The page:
In the course of his five-year tenure on uniform patrol Langan notes that he learned invaluable life lessons. He witnessed shootings, knifings and babies who died of Sudden Infant Death Syndrome. He saw starved and beaten children and elderly who simply succumbed to the pitfalls of poverty.
During his time in the burglary unit Langan became proficient in the art of interrogation. One of the tricks to the trade was to accuse the perp of a much more serious crime than you suspected him of doing. For example, Langan would tell a burglary suspect that he knew the guy was guilty. "What concerns us, Jerry, is this:" Langan said once, "There's a young girl that lives in that house. We've had several rapes in the neighborhood. Did you break into that house with the intent to rape that girl or just steal her TV?"
As Langan expected, the perp folded; "Oh man, I admit to stealing the television. But I ain't no rapist. You gotta believe me."
Langan lovingly practiced his interrogation skills on his own children: "Katie, Tommy says you're being mean to him. Did you punch him or just pinch him?"
Once when he had a tip that some thugs were going to steal a motorcycle, Langan organized an undercover surveillance operation. As fate would have it, the battery on the crooks' van happened to run dead. Langan pulled up in his unmarked car and, posing as a good samaritan, offered to let the thugs use his jumper cables.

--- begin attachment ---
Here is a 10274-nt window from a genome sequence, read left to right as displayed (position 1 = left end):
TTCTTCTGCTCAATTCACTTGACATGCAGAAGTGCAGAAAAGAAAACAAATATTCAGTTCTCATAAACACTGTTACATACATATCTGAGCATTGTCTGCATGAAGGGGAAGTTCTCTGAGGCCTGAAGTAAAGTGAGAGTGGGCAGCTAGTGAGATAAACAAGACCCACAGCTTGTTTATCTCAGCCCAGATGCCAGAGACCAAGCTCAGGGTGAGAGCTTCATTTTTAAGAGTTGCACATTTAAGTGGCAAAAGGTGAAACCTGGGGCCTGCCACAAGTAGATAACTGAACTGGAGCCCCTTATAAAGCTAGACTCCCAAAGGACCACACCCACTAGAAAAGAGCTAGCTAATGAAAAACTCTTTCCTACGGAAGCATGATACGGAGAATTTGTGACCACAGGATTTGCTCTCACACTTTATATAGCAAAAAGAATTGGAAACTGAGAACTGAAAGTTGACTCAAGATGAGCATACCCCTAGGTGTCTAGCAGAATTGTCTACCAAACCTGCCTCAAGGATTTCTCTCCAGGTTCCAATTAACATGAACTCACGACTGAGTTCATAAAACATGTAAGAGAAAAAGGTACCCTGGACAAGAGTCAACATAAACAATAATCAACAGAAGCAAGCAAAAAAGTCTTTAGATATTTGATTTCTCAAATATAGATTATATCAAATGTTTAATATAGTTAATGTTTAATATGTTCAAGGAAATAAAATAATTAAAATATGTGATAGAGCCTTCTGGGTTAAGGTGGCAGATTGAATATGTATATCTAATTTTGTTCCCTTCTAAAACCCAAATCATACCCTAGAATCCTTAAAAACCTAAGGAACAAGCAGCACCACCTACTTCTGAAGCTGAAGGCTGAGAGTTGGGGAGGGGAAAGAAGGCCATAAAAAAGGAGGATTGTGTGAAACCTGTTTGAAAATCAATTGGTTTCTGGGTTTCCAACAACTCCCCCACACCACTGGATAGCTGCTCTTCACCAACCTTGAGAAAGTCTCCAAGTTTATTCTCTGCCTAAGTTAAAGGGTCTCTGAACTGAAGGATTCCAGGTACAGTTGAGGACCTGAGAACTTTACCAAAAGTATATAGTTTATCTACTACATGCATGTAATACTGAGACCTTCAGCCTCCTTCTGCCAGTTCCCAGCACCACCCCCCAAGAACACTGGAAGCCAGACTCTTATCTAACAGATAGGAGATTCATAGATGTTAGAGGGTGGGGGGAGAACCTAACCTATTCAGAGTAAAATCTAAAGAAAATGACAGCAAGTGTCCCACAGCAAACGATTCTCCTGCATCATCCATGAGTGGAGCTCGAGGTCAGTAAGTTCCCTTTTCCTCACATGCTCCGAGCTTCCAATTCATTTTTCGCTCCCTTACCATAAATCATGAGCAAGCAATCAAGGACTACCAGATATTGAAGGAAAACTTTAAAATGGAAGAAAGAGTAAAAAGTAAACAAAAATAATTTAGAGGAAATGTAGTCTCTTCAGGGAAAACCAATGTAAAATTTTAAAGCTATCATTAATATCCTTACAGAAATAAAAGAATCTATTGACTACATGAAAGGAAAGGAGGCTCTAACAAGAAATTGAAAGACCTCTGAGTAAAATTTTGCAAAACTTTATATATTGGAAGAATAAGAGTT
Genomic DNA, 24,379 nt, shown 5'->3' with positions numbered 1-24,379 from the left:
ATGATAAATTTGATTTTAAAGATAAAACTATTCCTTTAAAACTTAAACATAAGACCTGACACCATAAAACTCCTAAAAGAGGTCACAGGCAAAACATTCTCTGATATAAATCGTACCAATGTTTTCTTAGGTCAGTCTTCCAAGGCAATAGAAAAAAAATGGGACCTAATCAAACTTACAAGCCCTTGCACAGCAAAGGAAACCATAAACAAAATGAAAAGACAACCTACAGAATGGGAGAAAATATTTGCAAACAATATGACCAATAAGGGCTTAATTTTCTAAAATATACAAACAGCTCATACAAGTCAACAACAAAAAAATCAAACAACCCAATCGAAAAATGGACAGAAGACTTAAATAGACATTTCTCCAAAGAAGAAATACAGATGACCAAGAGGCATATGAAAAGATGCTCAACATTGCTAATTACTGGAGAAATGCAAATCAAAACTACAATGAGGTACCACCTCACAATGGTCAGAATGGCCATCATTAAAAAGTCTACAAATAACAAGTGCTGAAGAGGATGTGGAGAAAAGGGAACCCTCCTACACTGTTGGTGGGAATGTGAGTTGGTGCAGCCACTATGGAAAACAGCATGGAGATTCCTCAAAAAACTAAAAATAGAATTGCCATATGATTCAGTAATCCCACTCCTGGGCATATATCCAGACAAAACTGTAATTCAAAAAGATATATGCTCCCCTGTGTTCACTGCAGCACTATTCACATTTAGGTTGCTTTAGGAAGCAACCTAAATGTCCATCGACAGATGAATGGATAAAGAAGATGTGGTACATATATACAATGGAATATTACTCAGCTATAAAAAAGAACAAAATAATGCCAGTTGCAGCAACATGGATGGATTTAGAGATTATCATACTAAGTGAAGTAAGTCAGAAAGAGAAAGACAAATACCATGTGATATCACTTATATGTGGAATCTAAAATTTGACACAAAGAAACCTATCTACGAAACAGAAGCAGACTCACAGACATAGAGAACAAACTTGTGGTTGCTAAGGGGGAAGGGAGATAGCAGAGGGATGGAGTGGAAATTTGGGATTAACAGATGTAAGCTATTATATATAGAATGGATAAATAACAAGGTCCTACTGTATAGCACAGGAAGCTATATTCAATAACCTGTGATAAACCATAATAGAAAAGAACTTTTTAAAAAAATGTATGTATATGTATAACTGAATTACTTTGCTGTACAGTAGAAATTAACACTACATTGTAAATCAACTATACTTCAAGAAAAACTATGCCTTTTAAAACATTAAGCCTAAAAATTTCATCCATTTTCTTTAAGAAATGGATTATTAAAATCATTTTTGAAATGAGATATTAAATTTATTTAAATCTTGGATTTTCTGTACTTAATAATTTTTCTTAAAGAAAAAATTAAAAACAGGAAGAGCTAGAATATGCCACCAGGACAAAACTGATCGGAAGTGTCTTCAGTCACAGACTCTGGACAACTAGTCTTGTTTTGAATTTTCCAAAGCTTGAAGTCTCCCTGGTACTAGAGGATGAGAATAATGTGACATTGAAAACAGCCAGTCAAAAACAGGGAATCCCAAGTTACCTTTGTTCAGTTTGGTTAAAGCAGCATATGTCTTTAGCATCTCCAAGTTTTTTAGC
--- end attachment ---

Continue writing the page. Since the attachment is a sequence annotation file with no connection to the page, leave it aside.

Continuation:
"The bad guys were very appreciative, even offering twenty bucks for the effort," Langan remembers. After a successful cable-jump, Langan left the thugs to fulfill their devious plan and they promptly drove directly to the motorcycle. As they were loading it into the van. Langan arrested the surprised culprits, whose facial expressions must have been priceless.
Langan found his time working the vice unit even more exciting. One incident involved a teenaged boy pimping for his mother. In another case, after a woman propositioned him, he showed her his badge, causing her to freak out and attempt to jump out of the police car. As he grabbed her, she threw his portable radio out of the window, followed by his badge before he managed to get her under control.
But Langan says that the most dangerous working "girl" to arrest was the cross-dresser. "These were men who dressed as women so they could make money doing what they enjoyed best: blowing other men. Some of these guys looked really good, and at night it was tough to tell the difference. They fought like crazy when being arrested."
Langan relates his many adventures with meat and potatoes precision, illustrating a cop's life with detailed imagery but without sensationalizing the excitement. He balances his memoir by sharing his years-later encounter with (One-Eyed Jack) Chavez's daughter and an update on a childhood playmate who had descended into prostitution. The book's sheer readability and intriguing subject matter makes you sorry to find yourself on the final page.
Copyright 2014 Eskew to the Rescue. All rights reserved.